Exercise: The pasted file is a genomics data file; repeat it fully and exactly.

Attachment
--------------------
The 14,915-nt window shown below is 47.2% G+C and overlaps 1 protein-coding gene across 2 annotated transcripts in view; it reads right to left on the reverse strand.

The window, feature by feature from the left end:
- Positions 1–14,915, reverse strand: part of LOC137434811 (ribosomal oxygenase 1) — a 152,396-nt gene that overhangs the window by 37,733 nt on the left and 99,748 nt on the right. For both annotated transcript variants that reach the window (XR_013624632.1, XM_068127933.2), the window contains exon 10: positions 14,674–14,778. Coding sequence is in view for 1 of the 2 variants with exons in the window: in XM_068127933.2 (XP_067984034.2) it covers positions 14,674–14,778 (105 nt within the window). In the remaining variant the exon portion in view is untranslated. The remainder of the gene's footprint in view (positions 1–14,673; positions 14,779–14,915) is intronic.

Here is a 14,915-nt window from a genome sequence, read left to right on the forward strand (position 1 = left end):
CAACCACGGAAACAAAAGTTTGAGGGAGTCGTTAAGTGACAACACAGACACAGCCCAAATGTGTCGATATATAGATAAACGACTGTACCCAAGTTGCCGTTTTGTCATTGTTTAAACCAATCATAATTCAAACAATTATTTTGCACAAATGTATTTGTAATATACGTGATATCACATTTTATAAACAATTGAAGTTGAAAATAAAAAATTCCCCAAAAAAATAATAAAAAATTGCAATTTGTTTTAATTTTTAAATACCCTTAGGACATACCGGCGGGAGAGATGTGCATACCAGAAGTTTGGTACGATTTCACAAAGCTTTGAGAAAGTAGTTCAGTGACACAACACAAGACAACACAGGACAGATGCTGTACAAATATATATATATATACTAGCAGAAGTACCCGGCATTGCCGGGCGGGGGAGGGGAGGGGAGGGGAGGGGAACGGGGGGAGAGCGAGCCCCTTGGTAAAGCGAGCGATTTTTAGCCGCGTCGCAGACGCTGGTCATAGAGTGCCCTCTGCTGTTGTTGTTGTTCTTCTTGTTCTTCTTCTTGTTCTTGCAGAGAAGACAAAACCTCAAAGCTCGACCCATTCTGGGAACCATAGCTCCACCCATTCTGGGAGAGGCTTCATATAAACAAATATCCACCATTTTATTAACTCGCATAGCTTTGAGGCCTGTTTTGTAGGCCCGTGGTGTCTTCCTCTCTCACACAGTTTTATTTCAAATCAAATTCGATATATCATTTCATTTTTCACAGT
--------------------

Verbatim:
The 14,915-nt window shown below is 47.2% G+C and overlaps 1 protein-coding gene across 2 annotated transcripts in view; it reads right to left on the reverse strand.

The window, feature by feature from the left end:
- Positions 1–14,915, reverse strand: part of LOC137434811 (ribosomal oxygenase 1) — a 152,396-nt gene that overhangs the window by 37,733 nt on the left and 99,748 nt on the right. For both annotated transcript variants that reach the window (XR_013624632.1, XM_068127933.2), the window contains exon 10: positions 14,674–14,778. Coding sequence is in view for 1 of the 2 variants with exons in the window: in XM_068127933.2 (XP_067984034.2) it covers positions 14,674–14,778 (105 nt within the window). In the remaining variant the exon portion in view is untranslated. The remainder of the gene's footprint in view (positions 1–14,673; positions 14,779–14,915) is intronic.

Here is a 14,915-nt window from a genome sequence, read left to right on the forward strand (position 1 = left end):
CAACCACGGAAACAAAAGTTTGAGGGAGTCGTTAAGTGACAACACAGACACAGCCCAAATGTGTCGATATATAGATAAACGACTGTACCCAAGTTGCCGTTTTGTCATTGTTTAAACCAATCATAATTCAAACAATTATTTTGCACAAATGTATTTGTAATATACGTGATATCACATTTTATAAACAATTGAAGTTGAAAATAAAAAATTCCCCAAAAAAATAATAAAAAATTGCAATTTGTTTTAATTTTTAAATACCCTTAGGACATACCGGCGGGAGAGATGTGCATACCAGAAGTTTGGTACGATTTCACAAAGCTTTGAGAAAGTAGTTCAGTGACACAACACAAGACAACACAGGACAGATGCTGTACAAATATATATATATATACTAGCAGAAGTACCCGGCATTGCCGGGCGGGGGAGGGGAGGGGAGGGGAGGGGAACGGGGGGAGAGCGAGCCCCTTGGTAAAGCGAGCGATTTTTAGCCGCGTCGCAGACGCTGGTCATAGAGTGCCCTCTGCTGTTGTTGTTGTTCTTCTTGTTCTTCTTCTTGTTCTTGCAGAGAAGACAAAACCTCAAAGCTCGACCCATTCTGGGAACCATAGCTCCACCCATTCTGGGAGAGGCTTCATATAAACAAATATCCACCATTTTATTAACTCGCATAGCTTTGAGGCCTGTTTTGTAGGCCCGTGGTGTCTTCCTCTCTCACACAGTTTTATTTCAAATCAAATTCGATATATCATTTCATTTTTCACAGT